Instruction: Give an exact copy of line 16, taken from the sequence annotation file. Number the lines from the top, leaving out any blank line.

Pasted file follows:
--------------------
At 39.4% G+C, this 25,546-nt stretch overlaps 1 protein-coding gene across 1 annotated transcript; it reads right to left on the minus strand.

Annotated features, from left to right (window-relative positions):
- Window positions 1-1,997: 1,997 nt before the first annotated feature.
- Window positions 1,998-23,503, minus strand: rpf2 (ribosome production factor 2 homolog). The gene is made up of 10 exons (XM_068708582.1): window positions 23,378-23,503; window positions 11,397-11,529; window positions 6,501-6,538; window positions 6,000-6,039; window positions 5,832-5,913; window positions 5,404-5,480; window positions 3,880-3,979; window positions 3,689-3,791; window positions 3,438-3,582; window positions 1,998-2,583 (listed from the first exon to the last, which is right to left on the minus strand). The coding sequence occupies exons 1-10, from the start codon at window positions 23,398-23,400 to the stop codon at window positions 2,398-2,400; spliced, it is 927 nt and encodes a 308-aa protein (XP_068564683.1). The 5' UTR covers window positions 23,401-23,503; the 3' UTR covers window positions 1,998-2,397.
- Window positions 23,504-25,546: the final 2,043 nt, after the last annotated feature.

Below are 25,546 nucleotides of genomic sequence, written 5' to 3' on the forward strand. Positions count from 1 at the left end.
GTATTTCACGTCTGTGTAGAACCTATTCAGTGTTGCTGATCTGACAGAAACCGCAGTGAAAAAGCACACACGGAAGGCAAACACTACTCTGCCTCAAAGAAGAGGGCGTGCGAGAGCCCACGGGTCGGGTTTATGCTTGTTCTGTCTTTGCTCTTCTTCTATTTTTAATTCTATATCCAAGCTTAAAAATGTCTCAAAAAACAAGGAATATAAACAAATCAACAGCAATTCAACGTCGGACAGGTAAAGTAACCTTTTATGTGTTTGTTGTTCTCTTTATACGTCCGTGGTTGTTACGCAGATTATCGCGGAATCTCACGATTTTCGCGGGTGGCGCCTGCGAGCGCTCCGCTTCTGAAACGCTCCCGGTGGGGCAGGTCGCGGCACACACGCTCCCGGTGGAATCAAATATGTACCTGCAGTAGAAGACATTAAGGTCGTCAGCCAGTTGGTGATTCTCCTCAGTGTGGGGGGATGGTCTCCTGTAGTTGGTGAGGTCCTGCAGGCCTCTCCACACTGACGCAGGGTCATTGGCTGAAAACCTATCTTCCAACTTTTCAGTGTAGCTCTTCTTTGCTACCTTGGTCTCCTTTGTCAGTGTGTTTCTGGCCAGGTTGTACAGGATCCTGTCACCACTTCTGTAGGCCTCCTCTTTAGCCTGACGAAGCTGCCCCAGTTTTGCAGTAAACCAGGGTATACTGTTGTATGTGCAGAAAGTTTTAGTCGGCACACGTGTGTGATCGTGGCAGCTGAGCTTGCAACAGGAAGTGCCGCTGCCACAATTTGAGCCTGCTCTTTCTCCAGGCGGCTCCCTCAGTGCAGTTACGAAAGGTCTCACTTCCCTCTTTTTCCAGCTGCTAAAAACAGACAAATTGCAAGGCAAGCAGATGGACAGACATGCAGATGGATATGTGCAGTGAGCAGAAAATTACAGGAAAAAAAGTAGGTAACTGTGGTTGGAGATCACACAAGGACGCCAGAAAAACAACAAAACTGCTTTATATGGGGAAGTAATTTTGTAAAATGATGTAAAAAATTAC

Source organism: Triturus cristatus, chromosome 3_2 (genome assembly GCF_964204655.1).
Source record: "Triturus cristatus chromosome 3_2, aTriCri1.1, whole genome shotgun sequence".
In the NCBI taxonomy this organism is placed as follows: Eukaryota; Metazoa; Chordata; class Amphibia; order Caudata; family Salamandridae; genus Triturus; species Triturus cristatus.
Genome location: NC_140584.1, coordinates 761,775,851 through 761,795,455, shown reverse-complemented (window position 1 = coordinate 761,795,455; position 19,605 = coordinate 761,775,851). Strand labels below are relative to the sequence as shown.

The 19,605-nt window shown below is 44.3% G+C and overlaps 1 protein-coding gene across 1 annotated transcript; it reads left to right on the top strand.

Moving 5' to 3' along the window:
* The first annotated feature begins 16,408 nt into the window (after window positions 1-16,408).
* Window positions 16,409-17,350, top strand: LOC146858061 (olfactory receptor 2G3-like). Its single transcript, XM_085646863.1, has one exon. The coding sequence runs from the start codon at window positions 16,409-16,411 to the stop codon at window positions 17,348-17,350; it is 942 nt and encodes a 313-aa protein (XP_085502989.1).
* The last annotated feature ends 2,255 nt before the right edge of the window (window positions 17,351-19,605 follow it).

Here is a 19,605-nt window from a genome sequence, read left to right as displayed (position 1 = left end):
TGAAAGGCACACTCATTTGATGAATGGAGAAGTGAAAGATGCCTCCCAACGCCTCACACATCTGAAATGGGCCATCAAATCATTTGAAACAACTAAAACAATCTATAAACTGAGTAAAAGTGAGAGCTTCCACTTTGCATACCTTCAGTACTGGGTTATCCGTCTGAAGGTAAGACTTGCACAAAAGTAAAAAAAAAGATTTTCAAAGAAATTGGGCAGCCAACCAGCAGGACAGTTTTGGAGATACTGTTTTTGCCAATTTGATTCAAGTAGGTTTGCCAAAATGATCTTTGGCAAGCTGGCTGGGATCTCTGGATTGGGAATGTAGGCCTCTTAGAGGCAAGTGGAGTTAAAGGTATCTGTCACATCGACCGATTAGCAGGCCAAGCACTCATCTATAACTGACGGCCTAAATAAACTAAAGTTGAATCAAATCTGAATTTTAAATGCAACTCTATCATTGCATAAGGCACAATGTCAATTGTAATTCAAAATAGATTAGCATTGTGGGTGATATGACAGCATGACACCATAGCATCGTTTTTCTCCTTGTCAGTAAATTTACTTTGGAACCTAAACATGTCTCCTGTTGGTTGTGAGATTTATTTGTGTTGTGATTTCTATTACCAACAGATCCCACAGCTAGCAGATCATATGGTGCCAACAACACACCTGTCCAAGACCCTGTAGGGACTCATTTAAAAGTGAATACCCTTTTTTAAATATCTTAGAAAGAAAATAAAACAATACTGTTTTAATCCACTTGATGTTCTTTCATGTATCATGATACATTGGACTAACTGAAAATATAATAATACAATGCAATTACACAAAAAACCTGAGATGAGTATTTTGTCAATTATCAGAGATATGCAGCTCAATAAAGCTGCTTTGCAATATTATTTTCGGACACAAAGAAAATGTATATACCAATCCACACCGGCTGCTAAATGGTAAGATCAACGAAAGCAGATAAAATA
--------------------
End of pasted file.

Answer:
* The last annotated feature ends 2,255 nt before the right edge of the window (window positions 17,351-19,605 follow it).